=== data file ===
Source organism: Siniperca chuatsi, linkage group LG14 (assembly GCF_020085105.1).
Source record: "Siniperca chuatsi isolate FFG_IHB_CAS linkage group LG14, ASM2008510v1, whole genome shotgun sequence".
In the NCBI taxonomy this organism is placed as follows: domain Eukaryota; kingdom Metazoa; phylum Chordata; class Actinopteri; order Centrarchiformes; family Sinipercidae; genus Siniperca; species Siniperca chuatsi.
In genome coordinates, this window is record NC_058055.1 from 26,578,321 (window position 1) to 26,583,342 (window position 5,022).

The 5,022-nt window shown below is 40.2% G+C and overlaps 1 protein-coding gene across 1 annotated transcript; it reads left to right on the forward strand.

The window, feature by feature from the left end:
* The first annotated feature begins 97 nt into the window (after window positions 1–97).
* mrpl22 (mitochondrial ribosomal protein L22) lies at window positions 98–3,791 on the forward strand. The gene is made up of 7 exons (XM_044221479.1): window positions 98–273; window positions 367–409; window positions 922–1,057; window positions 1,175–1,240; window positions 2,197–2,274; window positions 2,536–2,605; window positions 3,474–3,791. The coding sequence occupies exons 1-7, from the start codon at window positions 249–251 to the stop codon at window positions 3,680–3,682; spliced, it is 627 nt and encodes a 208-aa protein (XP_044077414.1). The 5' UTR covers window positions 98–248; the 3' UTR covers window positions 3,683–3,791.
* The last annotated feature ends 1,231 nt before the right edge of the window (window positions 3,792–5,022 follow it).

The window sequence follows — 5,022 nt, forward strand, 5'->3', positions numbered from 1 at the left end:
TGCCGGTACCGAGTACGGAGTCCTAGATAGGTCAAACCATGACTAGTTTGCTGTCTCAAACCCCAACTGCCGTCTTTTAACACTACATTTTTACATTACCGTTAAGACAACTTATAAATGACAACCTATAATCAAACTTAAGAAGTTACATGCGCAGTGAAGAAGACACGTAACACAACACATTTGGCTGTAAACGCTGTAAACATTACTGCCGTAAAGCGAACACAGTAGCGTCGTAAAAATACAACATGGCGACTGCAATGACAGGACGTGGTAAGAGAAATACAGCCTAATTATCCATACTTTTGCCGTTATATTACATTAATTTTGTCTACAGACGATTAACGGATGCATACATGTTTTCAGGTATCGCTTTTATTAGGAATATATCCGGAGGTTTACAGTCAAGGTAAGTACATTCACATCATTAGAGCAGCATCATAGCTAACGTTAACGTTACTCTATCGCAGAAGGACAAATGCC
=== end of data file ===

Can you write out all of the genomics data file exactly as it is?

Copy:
Source organism: Siniperca chuatsi, linkage group LG14 (assembly GCF_020085105.1).
Source record: "Siniperca chuatsi isolate FFG_IHB_CAS linkage group LG14, ASM2008510v1, whole genome shotgun sequence".
In the NCBI taxonomy this organism is placed as follows: domain Eukaryota; kingdom Metazoa; phylum Chordata; class Actinopteri; order Centrarchiformes; family Sinipercidae; genus Siniperca; species Siniperca chuatsi.
In genome coordinates, this window is record NC_058055.1 from 26,578,321 (window position 1) to 26,583,342 (window position 5,022).

The 5,022-nt window shown below is 40.2% G+C and overlaps 1 protein-coding gene across 1 annotated transcript; it reads left to right on the forward strand.

The window, feature by feature from the left end:
* The first annotated feature begins 97 nt into the window (after window positions 1–97).
* mrpl22 (mitochondrial ribosomal protein L22) lies at window positions 98–3,791 on the forward strand. The gene is made up of 7 exons (XM_044221479.1): window positions 98–273; window positions 367–409; window positions 922–1,057; window positions 1,175–1,240; window positions 2,197–2,274; window positions 2,536–2,605; window positions 3,474–3,791. The coding sequence occupies exons 1-7, from the start codon at window positions 249–251 to the stop codon at window positions 3,680–3,682; spliced, it is 627 nt and encodes a 208-aa protein (XP_044077414.1). The 5' UTR covers window positions 98–248; the 3' UTR covers window positions 3,683–3,791.
* The last annotated feature ends 1,231 nt before the right edge of the window (window positions 3,792–5,022 follow it).

The window sequence follows — 5,022 nt, forward strand, 5'->3', positions numbered from 1 at the left end:
TGCCGGTACCGAGTACGGAGTCCTAGATAGGTCAAACCATGACTAGTTTGCTGTCTCAAACCCCAACTGCCGTCTTTTAACACTACATTTTTACATTACCGTTAAGACAACTTATAAATGACAACCTATAATCAAACTTAAGAAGTTACATGCGCAGTGAAGAAGACACGTAACACAACACATTTGGCTGTAAACGCTGTAAACATTACTGCCGTAAAGCGAACACAGTAGCGTCGTAAAAATACAACATGGCGACTGCAATGACAGGACGTGGTAAGAGAAATACAGCCTAATTATCCATACTTTTGCCGTTATATTACATTAATTTTGTCTACAGACGATTAACGGATGCATACATGTTTTCAGGTATCGCTTTTATTAGGAATATATCCGGAGGTTTACAGTCAAGGTAAGTACATTCACATCATTAGAGCAGCATCATAGCTAACGTTAACGTTACTCTATCGCAGAAGGACAAATGCC